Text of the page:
If you and your spouse have decided to divorce, one of the problems that may have spurred it was debt. Dealing with debt in a marriage can be difficult, especially if your spouse continues to build debt despite you trying to get out of it.
Bankruptcy could help in some cases, but should you opt for bankruptcy before or after you divorce? The decision you make should be based on how the debt is distributed during your divorce and what will remain in your name.
Debt and your Minnesota divorce
Minnesota is an equitable distribution state. That means that your debts should be divided equitably upon divorce. This may work to your benefit if you can show that you’ve been regularly making payments on debt or that your spouse is the one who has been accruing debts that you’ve attempted to pay.
As an example, think about a situation in which you paid off $5,000 in debt with a bonus from your workplace. You cut up your credit card and told your spouse to do the same to avoid accruing more debt. Then, during the divorce, you find out that they had a copy of your card made and used it to make many purchases. In that kind of case, it would be reasonable to ask that you don’t get saddled with that debt. Instead, you may ask that your spouse pays that debt back.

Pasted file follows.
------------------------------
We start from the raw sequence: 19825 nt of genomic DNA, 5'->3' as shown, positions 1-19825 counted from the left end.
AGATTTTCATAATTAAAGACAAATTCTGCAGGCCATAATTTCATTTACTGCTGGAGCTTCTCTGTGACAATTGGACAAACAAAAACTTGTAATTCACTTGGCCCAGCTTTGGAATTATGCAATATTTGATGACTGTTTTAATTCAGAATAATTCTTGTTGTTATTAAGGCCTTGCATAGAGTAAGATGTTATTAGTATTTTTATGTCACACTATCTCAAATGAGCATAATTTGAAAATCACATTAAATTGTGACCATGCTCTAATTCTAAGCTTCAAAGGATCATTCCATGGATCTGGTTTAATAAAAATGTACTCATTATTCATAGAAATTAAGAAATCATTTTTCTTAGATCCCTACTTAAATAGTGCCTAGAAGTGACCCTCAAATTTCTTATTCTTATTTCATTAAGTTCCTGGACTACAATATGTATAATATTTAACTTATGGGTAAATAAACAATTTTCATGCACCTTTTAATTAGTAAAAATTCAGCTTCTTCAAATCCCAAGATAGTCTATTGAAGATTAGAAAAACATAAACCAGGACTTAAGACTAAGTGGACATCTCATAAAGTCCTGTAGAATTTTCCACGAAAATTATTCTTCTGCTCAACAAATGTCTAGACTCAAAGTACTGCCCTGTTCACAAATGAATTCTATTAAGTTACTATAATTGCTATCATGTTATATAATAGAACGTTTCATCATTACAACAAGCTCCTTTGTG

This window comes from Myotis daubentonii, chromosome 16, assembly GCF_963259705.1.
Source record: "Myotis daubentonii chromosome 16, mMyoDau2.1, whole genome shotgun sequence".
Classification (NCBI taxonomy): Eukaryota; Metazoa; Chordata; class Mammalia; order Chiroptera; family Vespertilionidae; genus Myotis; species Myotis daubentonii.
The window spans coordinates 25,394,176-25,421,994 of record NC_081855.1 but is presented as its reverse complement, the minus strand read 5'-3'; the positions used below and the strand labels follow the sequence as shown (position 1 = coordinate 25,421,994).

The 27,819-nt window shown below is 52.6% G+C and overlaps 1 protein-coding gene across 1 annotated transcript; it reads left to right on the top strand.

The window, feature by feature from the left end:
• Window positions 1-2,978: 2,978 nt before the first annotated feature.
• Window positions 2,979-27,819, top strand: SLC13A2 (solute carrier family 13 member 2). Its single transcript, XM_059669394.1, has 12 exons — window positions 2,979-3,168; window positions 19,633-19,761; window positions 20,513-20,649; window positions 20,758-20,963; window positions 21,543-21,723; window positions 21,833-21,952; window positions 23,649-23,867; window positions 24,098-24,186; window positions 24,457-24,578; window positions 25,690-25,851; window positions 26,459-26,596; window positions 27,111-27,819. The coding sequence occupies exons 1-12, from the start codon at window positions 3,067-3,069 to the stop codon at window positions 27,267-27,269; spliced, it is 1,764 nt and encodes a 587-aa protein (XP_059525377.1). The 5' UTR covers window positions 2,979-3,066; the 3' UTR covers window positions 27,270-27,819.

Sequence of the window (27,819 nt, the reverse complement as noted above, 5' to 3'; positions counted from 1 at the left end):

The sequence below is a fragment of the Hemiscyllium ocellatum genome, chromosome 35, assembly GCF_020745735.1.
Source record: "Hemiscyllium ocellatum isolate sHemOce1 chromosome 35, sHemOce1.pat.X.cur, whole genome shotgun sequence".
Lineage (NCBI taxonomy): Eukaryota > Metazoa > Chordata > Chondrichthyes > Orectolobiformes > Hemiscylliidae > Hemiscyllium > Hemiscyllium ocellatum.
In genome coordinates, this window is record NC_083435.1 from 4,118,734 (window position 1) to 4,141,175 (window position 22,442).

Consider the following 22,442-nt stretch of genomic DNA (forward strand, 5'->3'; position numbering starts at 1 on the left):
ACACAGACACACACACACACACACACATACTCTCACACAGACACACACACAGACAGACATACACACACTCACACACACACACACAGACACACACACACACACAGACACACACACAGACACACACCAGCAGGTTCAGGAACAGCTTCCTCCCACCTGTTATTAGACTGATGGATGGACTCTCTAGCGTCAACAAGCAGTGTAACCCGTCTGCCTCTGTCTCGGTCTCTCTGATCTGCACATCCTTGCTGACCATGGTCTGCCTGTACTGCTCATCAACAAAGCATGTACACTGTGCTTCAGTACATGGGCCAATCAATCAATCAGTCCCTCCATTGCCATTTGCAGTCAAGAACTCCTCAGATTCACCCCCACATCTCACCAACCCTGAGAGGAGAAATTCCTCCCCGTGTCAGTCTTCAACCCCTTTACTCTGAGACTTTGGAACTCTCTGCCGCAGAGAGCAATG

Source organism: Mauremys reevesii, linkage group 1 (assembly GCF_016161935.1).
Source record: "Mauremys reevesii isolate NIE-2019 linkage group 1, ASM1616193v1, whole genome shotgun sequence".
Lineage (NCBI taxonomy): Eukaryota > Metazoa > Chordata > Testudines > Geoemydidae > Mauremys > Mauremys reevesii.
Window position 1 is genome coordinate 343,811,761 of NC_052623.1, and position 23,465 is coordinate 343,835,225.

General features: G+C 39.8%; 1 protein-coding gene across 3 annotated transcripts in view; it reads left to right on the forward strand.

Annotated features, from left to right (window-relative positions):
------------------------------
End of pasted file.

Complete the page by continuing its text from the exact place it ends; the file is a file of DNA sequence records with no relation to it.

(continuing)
When bankruptcy may be right for you
Bankruptcy could be a good choice if many of the debts are shared and you cannot pay them off before the divorce. Similarly, if those debts will make it hard to move on after the divorce, you may want to think about closing your accounts and entering into bankruptcy prior to filing for divorce.
If you believe that you won’t have many debts after the divorce, or if much of the debt will be paid off by liquidating other assets, you may want to reconsider bankruptcy until after the divorce is finalized. Then, you’ll be better able to see which debts you’ve been left with and if bankruptcy is necessary for you personally.